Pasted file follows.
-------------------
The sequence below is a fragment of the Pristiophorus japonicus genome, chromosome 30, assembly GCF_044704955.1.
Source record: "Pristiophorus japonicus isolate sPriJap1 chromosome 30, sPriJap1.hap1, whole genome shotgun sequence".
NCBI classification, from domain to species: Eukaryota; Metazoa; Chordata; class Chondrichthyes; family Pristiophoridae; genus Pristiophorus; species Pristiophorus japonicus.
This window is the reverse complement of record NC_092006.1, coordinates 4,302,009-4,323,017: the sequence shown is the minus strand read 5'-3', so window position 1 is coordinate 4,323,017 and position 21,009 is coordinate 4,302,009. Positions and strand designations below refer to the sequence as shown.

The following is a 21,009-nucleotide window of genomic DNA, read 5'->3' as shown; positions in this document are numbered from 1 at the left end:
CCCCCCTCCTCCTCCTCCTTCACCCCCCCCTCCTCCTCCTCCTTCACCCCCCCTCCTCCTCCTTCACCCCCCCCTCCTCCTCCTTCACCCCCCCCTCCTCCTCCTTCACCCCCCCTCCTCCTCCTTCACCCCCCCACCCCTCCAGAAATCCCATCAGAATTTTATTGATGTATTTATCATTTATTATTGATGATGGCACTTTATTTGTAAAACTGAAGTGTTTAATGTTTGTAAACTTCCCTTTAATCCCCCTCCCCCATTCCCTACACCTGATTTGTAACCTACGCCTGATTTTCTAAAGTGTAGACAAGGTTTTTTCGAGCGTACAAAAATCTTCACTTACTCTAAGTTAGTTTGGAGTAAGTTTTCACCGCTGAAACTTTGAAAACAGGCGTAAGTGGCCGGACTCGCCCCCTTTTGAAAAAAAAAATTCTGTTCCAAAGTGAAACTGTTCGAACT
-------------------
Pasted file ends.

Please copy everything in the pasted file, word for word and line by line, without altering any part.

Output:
The sequence below is a fragment of the Pristiophorus japonicus genome, chromosome 30, assembly GCF_044704955.1.
Source record: "Pristiophorus japonicus isolate sPriJap1 chromosome 30, sPriJap1.hap1, whole genome shotgun sequence".
NCBI classification, from domain to species: Eukaryota; Metazoa; Chordata; class Chondrichthyes; family Pristiophoridae; genus Pristiophorus; species Pristiophorus japonicus.
This window is the reverse complement of record NC_092006.1, coordinates 4,302,009-4,323,017: the sequence shown is the minus strand read 5'-3', so window position 1 is coordinate 4,323,017 and position 21,009 is coordinate 4,302,009. Positions and strand designations below refer to the sequence as shown.

The following is a 21,009-nucleotide window of genomic DNA, read 5'->3' as shown; positions in this document are numbered from 1 at the left end:
CCCCCCTCCTCCTCCTCCTTCACCCCCCCCTCCTCCTCCTCCTTCACCCCCCCTCCTCCTCCTTCACCCCCCCCTCCTCCTCCTTCACCCCCCCCTCCTCCTCCTTCACCCCCCCTCCTCCTCCTTCACCCCCCCACCCCTCCAGAAATCCCATCAGAATTTTATTGATGTATTTATCATTTATTATTGATGATGGCACTTTATTTGTAAAACTGAAGTGTTTAATGTTTGTAAACTTCCCTTTAATCCCCCTCCCCCATTCCCTACACCTGATTTGTAACCTACGCCTGATTTTCTAAAGTGTAGACAAGGTTTTTTCGAGCGTACAAAAATCTTCACTTACTCTAAGTTAGTTTGGAGTAAGTTTTCACCGCTGAAACTTTGAAAACAGGCGTAAGTGGCCGGACTCGCCCCCTTTTGAAAAAAAAAATTCTGTTCCAAAGTGAAACTGTTCGAACT